When the 33rd and final man trapped for two months in a Chilean mine was rescued, I wrote:

All well and good. However, two months is not four months. Two months is not the epic, the incredible test of the human spirit that the experts had promised us. As humans, we can't help but admire such tests of the spirit because what else are we but the masters of endurance?
The human can endure like no other mammal. We are not the kings of speed; we are the kings of great distances. Give us enough space and we can outrun even a horse. Leave sprint races to the cheetahs; the human has its meaning, its species-being (its true gattungswesen—which is not consciousness) in the marathon.

The response by one of the many haters who did not get the essence of my point:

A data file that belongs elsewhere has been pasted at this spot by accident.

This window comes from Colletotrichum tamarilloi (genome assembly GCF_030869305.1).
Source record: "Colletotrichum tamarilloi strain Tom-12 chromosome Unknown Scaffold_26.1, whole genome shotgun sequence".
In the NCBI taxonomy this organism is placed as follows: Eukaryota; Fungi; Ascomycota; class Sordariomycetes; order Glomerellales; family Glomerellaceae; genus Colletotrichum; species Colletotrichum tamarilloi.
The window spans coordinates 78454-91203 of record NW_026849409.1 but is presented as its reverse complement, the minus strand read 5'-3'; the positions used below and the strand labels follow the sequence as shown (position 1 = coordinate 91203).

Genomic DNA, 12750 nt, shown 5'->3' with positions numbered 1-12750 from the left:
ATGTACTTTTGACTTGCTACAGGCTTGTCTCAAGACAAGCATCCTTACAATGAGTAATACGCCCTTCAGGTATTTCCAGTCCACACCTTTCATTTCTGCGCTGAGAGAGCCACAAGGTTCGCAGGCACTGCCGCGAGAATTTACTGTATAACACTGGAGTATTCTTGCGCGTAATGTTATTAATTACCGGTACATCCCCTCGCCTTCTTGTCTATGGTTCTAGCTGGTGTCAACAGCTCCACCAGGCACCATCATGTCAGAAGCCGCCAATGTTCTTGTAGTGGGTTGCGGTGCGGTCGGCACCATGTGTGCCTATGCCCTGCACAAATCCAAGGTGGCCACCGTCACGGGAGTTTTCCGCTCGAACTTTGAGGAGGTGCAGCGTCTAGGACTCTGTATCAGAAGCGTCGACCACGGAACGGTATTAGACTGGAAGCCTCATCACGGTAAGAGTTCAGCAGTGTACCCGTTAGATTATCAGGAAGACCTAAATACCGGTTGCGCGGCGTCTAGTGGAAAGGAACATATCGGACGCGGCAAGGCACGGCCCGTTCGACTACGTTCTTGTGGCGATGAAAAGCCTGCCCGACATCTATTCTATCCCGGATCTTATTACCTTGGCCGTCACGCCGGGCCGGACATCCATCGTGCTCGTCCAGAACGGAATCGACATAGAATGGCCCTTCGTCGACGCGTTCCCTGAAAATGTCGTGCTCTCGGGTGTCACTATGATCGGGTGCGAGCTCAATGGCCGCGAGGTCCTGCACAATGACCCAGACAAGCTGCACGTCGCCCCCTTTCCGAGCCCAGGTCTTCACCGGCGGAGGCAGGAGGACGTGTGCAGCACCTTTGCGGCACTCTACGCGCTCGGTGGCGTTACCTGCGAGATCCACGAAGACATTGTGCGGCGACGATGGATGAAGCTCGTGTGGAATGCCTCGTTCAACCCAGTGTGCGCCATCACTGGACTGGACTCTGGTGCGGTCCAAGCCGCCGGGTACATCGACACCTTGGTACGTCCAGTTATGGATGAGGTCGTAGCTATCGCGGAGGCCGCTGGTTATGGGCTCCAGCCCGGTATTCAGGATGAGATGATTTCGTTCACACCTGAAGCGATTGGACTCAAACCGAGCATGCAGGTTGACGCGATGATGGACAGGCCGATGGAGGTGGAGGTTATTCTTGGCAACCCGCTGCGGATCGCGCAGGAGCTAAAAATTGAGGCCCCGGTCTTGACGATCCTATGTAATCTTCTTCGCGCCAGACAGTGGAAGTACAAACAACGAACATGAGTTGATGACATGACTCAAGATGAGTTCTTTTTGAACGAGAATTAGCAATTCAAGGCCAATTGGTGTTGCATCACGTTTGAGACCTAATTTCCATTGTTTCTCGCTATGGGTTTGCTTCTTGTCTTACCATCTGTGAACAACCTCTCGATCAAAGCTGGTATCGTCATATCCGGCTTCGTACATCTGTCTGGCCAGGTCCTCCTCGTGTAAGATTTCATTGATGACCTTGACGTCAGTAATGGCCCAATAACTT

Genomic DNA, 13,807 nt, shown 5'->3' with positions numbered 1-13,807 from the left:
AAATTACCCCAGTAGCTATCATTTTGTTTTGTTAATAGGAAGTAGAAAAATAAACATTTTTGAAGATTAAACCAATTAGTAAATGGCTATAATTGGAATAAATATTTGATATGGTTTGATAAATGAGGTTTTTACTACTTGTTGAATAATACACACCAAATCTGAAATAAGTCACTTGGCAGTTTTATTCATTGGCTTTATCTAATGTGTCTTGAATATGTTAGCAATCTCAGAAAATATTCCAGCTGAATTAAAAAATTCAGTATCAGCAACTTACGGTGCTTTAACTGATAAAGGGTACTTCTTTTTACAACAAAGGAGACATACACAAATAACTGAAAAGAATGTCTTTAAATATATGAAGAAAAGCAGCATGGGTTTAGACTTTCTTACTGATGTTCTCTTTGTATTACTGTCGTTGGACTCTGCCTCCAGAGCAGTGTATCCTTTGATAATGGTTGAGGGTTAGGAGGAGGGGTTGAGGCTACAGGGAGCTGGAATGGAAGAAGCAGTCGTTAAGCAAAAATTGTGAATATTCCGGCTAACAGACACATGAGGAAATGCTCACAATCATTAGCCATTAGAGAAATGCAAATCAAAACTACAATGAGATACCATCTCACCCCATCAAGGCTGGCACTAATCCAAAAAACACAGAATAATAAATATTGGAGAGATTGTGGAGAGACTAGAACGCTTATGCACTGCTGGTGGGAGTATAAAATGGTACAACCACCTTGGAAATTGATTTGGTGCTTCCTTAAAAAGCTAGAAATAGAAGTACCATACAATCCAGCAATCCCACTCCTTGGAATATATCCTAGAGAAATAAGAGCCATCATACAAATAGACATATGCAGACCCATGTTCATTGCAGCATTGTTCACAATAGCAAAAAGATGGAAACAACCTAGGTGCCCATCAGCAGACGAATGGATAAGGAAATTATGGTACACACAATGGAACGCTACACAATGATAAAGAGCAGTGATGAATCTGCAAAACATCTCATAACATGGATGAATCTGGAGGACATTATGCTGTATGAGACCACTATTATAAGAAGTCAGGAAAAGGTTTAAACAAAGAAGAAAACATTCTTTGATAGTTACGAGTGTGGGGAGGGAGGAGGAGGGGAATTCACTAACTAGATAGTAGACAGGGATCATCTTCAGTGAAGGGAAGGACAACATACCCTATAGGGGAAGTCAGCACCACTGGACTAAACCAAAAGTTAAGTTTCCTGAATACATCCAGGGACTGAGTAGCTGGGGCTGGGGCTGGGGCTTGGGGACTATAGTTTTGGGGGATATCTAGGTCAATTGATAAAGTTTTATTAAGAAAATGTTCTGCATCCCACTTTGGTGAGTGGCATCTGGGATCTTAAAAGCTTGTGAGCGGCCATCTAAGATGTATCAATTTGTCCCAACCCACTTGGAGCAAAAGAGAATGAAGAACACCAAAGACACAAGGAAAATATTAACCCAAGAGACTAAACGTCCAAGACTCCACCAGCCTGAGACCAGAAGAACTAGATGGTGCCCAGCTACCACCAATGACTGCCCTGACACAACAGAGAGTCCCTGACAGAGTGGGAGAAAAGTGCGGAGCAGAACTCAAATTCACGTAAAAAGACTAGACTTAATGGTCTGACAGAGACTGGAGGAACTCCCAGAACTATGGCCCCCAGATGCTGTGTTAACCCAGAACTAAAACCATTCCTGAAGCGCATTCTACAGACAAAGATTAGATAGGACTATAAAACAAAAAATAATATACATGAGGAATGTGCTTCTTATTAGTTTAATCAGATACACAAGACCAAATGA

i swear, do you just sit at your desk and think, "hmmm, what contrarian approach should i take to keep me on the staff of this cutting-edge paper"?

we do not wish they were down there longer. no one does, not even you, mr. mudede. stop with all the stupid talk. it doesn't serve anyone.

This weekend, my marathon post was elucidated and vindicated:

Edison Pena, one of the 33 Chilean miners recently rescued after 69 days trapped in a 2,300-foot underground cave-in, completed the New York City Marathon on Sunday with a time of 5:40:51.

Pena was invited to watch the NYC Marathon, but the amateur runner didn't want to stand on the sidelines, preferring to join the other 43,000 runners.

Humans are about endurance. The longer, the better.